Lightning and subvisible discharges produce molecules that clean the atmosphere
Lightning bolts break apart nitrogen and oxygen molecules in the atmosphere and create reactive chemicals that affect greenhouse gases. Now, atmospheric chemists have found that lightning, and, surprisingly, subvisible thunderstorm discharges (which cannot be seen by cameras or the naked eye) produce extreme amounts of the hydroxyl (OH) and hydroperoxyl radicals (HO2).
The researchers report the results of their U.S. National Science Foundation-funded research in Science and the Journal of Geophysical Research -- Atmospheres.
The hydroxyl radical is important in the atmosphere because it initiates chemical reactions and breaks down molecules such as the greenhouse gas methane. OH is the main driver of many changes in the atmosphere.
"Initially, we looked at these huge OH and HO2 signals found in the clouds and asked, 'What is wrong with our instrument?,'" said William Brune, a meteorologist at Penn State. "We assumed there was noise in the instrument, so we removed the huge signals from the dataset and shelved them for later study."
The data were collected from an instrument on a plane flown above Colorado and Oklahoma; the instrument analyzed chemical changes thunderstorms and lightning make in the atmosphere.
The researchers determined the signals were really hydroxyl and hydroperoxyl and worked with colleagues to see if these signals could be reproduced by sparks and subvisible discharges in the laboratory. The team then performed a re-analysis of the thunderstorm and lightning dataset.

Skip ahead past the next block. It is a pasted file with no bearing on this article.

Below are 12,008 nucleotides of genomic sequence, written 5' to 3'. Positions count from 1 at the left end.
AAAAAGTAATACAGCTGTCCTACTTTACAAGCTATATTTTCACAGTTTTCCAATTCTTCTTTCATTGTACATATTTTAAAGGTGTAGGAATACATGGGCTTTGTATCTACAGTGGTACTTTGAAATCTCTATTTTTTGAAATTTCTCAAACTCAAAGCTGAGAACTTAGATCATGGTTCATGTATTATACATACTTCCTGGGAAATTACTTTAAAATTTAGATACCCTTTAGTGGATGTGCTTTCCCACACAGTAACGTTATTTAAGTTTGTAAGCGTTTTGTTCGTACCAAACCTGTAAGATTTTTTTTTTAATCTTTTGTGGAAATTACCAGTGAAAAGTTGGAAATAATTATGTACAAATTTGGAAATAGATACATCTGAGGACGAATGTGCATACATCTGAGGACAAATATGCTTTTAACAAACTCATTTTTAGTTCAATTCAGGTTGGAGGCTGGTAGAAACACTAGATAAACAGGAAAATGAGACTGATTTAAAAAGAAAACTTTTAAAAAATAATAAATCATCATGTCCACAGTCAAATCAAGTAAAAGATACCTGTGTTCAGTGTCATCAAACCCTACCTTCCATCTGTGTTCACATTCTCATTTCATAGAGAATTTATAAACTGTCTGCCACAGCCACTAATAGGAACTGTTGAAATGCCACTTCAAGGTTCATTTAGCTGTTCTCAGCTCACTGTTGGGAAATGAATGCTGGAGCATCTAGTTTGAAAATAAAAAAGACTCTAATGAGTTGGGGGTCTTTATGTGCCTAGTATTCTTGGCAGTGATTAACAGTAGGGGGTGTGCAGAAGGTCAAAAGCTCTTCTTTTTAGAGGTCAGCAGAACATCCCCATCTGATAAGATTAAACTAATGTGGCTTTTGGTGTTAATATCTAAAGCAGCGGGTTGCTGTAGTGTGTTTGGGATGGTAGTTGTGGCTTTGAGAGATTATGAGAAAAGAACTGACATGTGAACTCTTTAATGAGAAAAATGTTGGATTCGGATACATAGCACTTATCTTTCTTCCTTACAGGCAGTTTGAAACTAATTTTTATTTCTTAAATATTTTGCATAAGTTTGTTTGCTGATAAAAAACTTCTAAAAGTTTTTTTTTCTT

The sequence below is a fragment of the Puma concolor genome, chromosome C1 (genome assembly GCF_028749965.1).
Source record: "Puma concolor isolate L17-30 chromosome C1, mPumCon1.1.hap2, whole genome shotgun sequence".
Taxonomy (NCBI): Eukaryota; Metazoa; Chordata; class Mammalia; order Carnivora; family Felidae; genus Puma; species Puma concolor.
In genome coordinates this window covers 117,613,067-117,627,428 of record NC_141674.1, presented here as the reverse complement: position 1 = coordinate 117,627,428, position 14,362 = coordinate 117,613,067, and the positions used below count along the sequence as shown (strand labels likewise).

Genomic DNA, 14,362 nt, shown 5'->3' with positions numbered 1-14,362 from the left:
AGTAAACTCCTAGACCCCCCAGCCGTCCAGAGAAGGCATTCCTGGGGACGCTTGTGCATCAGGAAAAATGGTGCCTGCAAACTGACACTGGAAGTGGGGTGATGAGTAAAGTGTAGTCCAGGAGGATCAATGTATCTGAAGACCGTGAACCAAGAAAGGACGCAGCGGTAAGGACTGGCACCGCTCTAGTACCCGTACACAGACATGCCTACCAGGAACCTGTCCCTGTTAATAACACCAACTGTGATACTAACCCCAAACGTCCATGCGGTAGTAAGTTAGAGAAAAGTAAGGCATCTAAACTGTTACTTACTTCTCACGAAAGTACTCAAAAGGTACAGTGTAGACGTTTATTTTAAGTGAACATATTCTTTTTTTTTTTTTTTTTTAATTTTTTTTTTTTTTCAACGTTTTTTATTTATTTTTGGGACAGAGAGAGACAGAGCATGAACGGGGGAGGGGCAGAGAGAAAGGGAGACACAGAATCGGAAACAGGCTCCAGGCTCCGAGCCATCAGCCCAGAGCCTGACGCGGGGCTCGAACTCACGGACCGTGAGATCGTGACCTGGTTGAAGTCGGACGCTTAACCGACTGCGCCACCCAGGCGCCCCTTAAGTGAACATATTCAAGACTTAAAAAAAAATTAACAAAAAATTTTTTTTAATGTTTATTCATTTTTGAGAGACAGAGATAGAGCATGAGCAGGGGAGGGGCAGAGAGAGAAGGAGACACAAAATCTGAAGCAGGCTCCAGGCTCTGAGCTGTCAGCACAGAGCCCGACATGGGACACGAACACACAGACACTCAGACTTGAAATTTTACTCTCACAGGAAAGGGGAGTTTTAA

"We were able to link the huge signals seen by our instrument flying through the thunderstorm clouds, to lightning measurements made from the ground," Brune said.
"These results are uncertain, however, partly because we do not know how these measurements apply to the rest of the globe," he said. "We only flew over Colorado and Oklahoma -- most thunderstorms are in the tropics. The whole structure of High Plains storms is different than those in the tropics. Clearly we need more aircraft measurements to reduce this uncertainty."
Sylvia Edgerton, a program director in NSF's Division of Atmospheric and Geospace Sciences added that "although the hydroxyl radical OH can help remove some air pollutants, such as carbon monoxide, it can react with other compounds, such as volatile organic compounds, to form secondary gases and aerosols, some of which are also air pollutants."
If subvisible lightning occurs routinely, the scientists said, then the hydroxyl and hydroperoxyl radicals these electrical events create need to be included in atmospheric models. Currently, they are not.